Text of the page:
First crooked banker arrests by end-year
President Nicos Anastasiades has set an ambitious target to make the first arrests of crooked bankers that led to the economy’s collapse by the end of the year.
Lax supervision by state and Central Bank officials, senior bankers, as well as board members resulted in Cypriot banks buying billions of euros worth toxic Greek government bonds, decimating their capital reserves that were written down by common decision of EU leaders, including then President Demetris Christofias.
As a result, Laiki Popular Bank and Bank of Cyprus, reported losses of more than a billion euros each, with the first bank forced to shut down and taken over by the latter, whose depositors were subjected to a bail-in and became the bank’s new shareholders.
Further incompetence by managers and directors saw uncontrolled flight of cash, as well as dishing out loans by the bucket load, with mortgages now worth more than the properties and the banking system burdened with nonperforming loans (NPLs) reaching nearly 50% of their loanbooks.
The final blow to the Cypriot banks was when the central bankers of Cyprus and Greece colluded to take over the Greek operations of Laiki, Bank of Cyprus and Hellenic Bank and sold to Piraeus Bank for a fraction of their worth.
President Anastasiades took part at the meeting of the Financial Crime Investigation Bureau (FCIB), housed at the Filoxenia conference centre in Nicosia, where he was briefed in detail by the Attorney General and the Head Investigator for the course of investigations so far.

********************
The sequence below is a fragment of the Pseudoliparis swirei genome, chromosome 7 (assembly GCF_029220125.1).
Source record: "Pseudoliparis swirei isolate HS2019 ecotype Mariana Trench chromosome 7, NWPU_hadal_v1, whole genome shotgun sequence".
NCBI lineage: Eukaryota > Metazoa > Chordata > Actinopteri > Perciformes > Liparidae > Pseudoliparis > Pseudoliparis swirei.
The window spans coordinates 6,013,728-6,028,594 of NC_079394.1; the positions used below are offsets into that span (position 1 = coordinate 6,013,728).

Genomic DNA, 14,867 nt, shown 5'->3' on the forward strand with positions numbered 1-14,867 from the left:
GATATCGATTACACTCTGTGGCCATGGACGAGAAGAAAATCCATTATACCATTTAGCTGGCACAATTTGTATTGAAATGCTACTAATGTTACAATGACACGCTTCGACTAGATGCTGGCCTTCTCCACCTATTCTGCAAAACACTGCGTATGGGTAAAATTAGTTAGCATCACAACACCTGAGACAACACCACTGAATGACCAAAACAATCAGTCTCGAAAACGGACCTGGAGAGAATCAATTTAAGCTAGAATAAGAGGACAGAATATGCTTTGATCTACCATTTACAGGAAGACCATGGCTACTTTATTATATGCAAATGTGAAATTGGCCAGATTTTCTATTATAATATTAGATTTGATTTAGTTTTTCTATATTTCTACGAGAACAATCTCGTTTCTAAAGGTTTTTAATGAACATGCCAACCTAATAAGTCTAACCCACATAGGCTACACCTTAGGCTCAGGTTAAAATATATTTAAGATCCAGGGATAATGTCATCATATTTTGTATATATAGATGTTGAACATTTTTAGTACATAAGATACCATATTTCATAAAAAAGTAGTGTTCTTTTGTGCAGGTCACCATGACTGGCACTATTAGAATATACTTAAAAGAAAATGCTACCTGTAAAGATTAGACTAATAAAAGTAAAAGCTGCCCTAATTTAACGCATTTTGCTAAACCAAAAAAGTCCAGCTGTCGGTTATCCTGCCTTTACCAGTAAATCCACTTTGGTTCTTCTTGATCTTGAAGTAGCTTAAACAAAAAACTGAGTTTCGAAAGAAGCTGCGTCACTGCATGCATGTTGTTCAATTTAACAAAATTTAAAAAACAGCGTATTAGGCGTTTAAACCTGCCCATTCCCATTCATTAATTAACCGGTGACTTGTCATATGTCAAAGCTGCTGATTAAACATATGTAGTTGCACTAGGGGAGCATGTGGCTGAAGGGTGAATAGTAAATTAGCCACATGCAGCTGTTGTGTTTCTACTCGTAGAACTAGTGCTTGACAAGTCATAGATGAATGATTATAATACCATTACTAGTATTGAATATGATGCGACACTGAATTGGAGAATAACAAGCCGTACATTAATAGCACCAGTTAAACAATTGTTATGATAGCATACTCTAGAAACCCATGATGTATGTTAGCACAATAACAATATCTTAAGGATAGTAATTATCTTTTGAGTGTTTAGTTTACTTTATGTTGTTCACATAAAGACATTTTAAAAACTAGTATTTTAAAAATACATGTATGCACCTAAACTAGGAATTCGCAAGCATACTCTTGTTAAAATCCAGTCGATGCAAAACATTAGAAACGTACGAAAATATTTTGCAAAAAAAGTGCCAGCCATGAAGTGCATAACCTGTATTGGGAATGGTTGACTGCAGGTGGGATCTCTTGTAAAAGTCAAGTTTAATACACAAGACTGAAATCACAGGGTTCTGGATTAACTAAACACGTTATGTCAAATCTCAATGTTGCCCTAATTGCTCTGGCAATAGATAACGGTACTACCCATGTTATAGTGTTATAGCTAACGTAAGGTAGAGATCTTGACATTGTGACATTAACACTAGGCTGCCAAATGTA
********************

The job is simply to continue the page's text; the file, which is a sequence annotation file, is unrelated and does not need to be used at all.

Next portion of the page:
In statements after the meeting, Anastasiades said that he was briefed on the various offenses that seem to have been perpetrated by various banking officials.
“I have been briefed over the state of investigations so far, concerning specific crimes,” he said, adding that there will be a regular briefing every month on the progress made.
The President said that the state will show “zero tolerance” towards every attempt to cover up anyone involved in any crime.
A thorough investigation and the punishment of those responsible for the demise of Cyprus’ financial system are a wider social demand as well as the state’s objective, the President added.
Moreover, he dismissed criticism over delays or coverup attempts, noting that the amount of time required to put forward the evidence is due to Cyprus’ austere legal system.
He said he was satisfied with the course of investigations and noted that progress will become evident in the next few weeks with the results to be produced by the investigators.
Reports suggest that within “the next few weeks” two dossiers of prosecution files will be concluded, that will contain six or seven cases each that refer to the actions of bank board members from 2009 to 2011.
At the same time, prosecutors are headed to Athens to coordinate their investigations with the Greek authorities so as there is no legal overlap or loophole in any of the cases. On the other hand, the super server that was supposed to have been purchased to store the immense volume of data and to be able to process them at a fast pace has not been delivered yet as the authorities have yet to finalise the supply contract and the hiring of specialist from a UK-based advisory firm to run the programmes.
The FCIB has already hired two local banking experts, two accountants who had previously assisted with the audits at the Cooperative Central bank, and an expert who had been hired by the House Watchdog Committee to investigate the banking sector’s and the economy’s collapse.